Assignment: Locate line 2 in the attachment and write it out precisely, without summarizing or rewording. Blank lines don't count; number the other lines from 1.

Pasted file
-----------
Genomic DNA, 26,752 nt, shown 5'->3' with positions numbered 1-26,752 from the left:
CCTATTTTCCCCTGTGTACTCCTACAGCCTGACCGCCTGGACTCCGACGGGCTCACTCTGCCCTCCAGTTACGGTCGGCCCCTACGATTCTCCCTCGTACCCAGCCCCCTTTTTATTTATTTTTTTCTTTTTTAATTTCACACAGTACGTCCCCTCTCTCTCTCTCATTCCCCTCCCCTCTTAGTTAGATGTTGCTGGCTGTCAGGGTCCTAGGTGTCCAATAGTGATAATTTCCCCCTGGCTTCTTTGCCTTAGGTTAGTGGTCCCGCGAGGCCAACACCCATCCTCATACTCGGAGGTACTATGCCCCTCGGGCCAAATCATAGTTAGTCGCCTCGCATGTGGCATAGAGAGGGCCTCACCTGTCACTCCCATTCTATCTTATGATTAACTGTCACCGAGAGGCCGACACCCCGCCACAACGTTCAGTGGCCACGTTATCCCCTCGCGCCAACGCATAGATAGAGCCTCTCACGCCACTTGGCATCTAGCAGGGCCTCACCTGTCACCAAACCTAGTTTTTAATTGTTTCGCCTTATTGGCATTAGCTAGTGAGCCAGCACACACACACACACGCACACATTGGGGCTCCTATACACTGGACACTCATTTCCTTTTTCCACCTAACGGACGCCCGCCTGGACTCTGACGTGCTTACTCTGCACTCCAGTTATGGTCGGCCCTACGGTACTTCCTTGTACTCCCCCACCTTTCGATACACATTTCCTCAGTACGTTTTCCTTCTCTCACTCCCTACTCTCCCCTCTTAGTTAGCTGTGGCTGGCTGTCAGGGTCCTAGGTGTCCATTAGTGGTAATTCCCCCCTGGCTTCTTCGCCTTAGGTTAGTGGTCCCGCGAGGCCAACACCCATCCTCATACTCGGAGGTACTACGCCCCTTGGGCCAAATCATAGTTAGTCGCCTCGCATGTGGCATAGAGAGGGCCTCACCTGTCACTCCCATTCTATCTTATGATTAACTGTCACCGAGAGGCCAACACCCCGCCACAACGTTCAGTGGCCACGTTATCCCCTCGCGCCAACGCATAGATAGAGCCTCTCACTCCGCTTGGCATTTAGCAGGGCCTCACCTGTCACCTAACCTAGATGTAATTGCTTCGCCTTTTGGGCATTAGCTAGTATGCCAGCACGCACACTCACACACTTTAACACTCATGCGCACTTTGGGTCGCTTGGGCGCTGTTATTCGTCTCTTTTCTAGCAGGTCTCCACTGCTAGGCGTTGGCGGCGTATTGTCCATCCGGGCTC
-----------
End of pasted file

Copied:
CCTATTTTCCCCTGTGTACTCCTACAGCCTGACCGCCTGGACTCCGACGGGCTCACTCTGCCCTCCAGTTACGGTCGGCCCCTACGATTCTCCCTCGTACCCAGCCCCCTTTTTATTTATTTTTTTCTTTTTTAATTTCACACAGTACGTCCCCTCTCTCTCTCTCATTCCCCTCCCCTCTTAGTTAGATGTTGCTGGCTGTCAGGGTCCTAGGTGTCCAATAGTGATAATTTCCCCCTGGCTTCTTTGCCTTAGGTTAGTGGTCCCGCGAGGCCAACACCCATCCTCATACTCGGAGGTACTATGCCCCTCGGGCCAAATCATAGTTAGTCGCCTCGCATGTGGCATAGAGAGGGCCTCACCTGTCACTCCCATTCTATCTTATGATTAACTGTCACCGAGAGGCCGACACCCCGCCACAACGTTCAGTGGCCACGTTATCCCCTCGCGCCAACGCATAGATAGAGCCTCTCACGCCACTTGGCATCTAGCAGGGCCTCACCTGTCACCAAACCTAGTTTTTAATTGTTTCGCCTTATTGGCATTAGCTAGTGAGCCAGCACACACACACACACGCACACATTGGGGCTCCTATACACTGGACACTCATTTCCTTTTTCCACCTAACGGACGCCCGCCTGGACTCTGACGTGCTTACTCTGCACTCCAGTTATGGTCGGCCCTACGGTACTTCCTTGTACTCCCCCACCTTTCGATACACATTTCCTCAGTACGTTTTCCTTCTCTCACTCCCTACTCTCCCCTCTTAGTTAGCTGTGGCTGGCTGTCAGGGTCCTAGGTGTCCATTAGTGGTAATTCCCCCCTGGCTTCTTCGCCTTAGGTTAGTGGTCCCGCGAGGCCAACACCCATCCTCATACTCGGAGGTACTACGCCCCTTGGGCCAAATCATAGTTAGTCGCCTCGCATGTGGCATAGAGAGGGCCTCACCTGTCACTCCCATTCTATCTTATGATTAACTGTCACCGAGAGGCCAACACCCCGCCACAACGTTCAGTGGCCACGTTATCCCCTCGCGCCAACGCATAGATAGAGCCTCTCACTCCGCTTGGCATTTAGCAGGGCCTCACCTGTCACCTAACCTAGATGTAATTGCTTCGCCTTTTGGGCATTAGCTAGTATGCCAGCACGCACACTCACACACTTTAACACTCATGCGCACTTTGGGTCGCTTGGGCGCTGTTATTCGTCTCTTTTCTAGCAGGTCTCCACTGCTAGGCGTTGGCGGCGTATTGTCCATCCGGGCTC